For $250 - $300, you should be able to take home a pound of Wagyu.
Yes, this is a lot of cash and yes, that is a small amount of meat, but a Wagyu steak is the apex of culinary goodness and meat production.
If that’s too much of a dent in your wallet, you can wet your palate with American Wagyu which goes for $10-$15 per pound before you spring for a Japanese cut.
As a barbecue chef, people constantly ask me questions about this rare special meat. In this article, I have detailed all you need to know about Wagyu, starting with why this beef is as pricey as it is. Let’s get into it:
The cost of a Wagyu steak is determined by the grade and authenticity of the cut. Authentically produced Wagyu is originally Japanese and the tasty meat is acquired from only four specific cattle breeds - Japanese Black, Japanese Brown, Japanese Polled, and Japanese Shorthorn.
The most widely-available Wagyu steak comes from the Japanese Black cow. Some countries, including the US, have imported these animals to produce Wagyu meat locally. The less common steaks come from Japanese Polled and Japanese Shorthorn, neither of which are bred outside Japan.
The rarest steak, however, is olive wagyu. This Wagyu is produced from Koruge Washu cattle, a variety of Japanese Black cows that are fed on a diet mixed with olive pulp. Only a handful of farmers in rural Japan breed these cows.
Genuine Wagyu beef is rare, premium, highly sought-after and expensive to produce. Processing, packaging, preserving, and importing the meat also adds to the cost.
Absolutely. For two reasons:
Once you have had a bite of Wagyu, you will be a convert. Wagyu meat has a tender, juicy, and buttery flavor.
Now, we’re talking. If you must shell out $250 per pound of meat, you need to be sure you are getting the real deal. Look out for the following:
There are many vendors claiming to have Wagyu in their stores for a friendlier price but genuine Wagyu is in short supply. Wagyu production is so tightly regulated that it cannot reach the shelves at lower rates.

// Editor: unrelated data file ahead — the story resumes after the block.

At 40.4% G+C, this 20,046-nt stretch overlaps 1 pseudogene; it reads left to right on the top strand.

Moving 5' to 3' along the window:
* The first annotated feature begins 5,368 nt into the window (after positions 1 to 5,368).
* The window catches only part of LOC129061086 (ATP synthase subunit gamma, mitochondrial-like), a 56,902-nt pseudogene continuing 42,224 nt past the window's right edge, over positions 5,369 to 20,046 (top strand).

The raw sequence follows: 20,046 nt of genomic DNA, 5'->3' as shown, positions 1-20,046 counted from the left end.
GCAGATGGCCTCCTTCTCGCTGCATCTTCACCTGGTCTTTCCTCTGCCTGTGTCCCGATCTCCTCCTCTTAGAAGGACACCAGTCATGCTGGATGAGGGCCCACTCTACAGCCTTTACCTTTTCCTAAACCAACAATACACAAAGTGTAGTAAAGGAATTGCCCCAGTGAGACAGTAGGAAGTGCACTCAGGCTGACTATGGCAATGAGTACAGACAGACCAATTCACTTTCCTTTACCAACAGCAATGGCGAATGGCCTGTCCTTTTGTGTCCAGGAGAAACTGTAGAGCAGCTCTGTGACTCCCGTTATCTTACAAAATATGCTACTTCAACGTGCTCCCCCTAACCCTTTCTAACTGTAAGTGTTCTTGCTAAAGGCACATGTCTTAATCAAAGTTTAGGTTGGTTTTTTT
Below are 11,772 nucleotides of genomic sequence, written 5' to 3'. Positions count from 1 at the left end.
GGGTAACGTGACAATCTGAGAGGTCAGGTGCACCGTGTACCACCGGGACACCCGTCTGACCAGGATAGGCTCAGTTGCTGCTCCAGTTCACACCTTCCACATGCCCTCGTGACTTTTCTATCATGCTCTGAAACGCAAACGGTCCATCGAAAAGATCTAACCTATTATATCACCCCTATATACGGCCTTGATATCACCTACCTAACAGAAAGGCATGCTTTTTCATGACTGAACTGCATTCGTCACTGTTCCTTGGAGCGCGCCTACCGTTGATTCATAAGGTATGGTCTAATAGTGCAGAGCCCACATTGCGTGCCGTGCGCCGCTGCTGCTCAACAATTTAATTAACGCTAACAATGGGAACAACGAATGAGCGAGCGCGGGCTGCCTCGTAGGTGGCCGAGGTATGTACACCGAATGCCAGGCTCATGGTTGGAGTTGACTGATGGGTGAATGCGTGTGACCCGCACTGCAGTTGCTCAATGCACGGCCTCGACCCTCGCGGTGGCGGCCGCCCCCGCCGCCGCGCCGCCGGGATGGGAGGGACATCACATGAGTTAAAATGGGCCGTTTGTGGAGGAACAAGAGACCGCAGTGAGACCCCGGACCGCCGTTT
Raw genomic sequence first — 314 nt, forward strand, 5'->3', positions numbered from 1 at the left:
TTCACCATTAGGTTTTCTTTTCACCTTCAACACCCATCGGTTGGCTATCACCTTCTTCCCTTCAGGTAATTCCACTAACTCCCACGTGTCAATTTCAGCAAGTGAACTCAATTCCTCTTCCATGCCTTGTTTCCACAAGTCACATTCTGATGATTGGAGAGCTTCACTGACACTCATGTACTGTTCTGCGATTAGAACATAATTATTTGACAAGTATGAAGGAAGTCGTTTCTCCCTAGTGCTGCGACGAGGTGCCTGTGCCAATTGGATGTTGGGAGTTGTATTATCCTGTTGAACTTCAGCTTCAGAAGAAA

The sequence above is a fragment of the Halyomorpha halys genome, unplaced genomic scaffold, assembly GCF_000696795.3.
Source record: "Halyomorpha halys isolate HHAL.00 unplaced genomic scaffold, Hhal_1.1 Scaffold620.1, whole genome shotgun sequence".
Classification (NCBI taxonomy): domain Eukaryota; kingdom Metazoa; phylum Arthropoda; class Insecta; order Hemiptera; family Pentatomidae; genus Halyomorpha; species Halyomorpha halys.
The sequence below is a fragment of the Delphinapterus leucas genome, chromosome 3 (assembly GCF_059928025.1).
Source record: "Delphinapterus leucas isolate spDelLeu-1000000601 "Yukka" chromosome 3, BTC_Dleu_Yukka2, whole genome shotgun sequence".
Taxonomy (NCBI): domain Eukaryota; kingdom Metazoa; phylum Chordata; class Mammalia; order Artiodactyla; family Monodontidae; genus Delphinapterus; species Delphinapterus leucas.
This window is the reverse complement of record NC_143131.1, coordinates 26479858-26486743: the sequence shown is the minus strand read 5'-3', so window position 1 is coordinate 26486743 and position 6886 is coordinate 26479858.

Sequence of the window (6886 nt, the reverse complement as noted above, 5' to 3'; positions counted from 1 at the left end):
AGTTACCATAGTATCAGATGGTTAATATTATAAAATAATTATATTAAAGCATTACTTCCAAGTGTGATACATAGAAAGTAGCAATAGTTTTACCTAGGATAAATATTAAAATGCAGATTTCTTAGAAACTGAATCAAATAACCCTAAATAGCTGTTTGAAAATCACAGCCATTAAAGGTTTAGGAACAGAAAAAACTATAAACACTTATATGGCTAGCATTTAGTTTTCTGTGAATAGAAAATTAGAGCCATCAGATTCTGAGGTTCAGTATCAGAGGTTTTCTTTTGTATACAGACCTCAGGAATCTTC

What you're getting in these stores and restaurants is meat that may possess some characteristics of Wagyu beef such as some marbling and juiciness but it is not genuine Wagyu!
If the meat you are buying is red, it is just a normal steak. Wagyu beef is pink, not red.
The fatty acid content of bona fide Wagyu is high and extensively marbled into the muscle, producing a soft pink tissue that is a distinct feature of real Wagyu.
Legitimate Wagyu and Kobe beef vendors are all regulated and licensed by the Kobe Beef Marketing & Distribution Promotion Association. A simple online search should reveal whether your vendor is certified to sell Wagyu or not.
If not, you are getting shortchanged.
A good look at the Wagyu on the counter should be sufficient. Extensive marbling, pink color, zero bones, and a fat uncompromising price tag are sufficient aspects to look out for.
A Japanese cow produces such a distinctive carcass appearance that it is impossible to falsify.
Uncertified vendors and restaurants merely use the term Wagyu to drive up sales.
Glad you asked.
Fats are not all the same. Wagyu beef contains monounsaturated fats, conjugated linoleic acids (CLA), Omega-3 and Omega-6 fatty acids, all of which are beneficial to the heart and cell growth. So you can buy Wagyu without any worry.
Unhealthy fats are saturated fats present in other beef steaks and transfats, which are abundant in processed foods. These, unlike monounsaturated fats, increase the amount of LDL cholesterol, increasing the risk of cardiovascular disease.
Yes. Look for American Wagyu.
American Wagyu is locally produced by cross-breeding Japanese cows with Angus. Production guidelines are less strict than those set by the Japanese government but you will still enjoy a tender, juicy steak.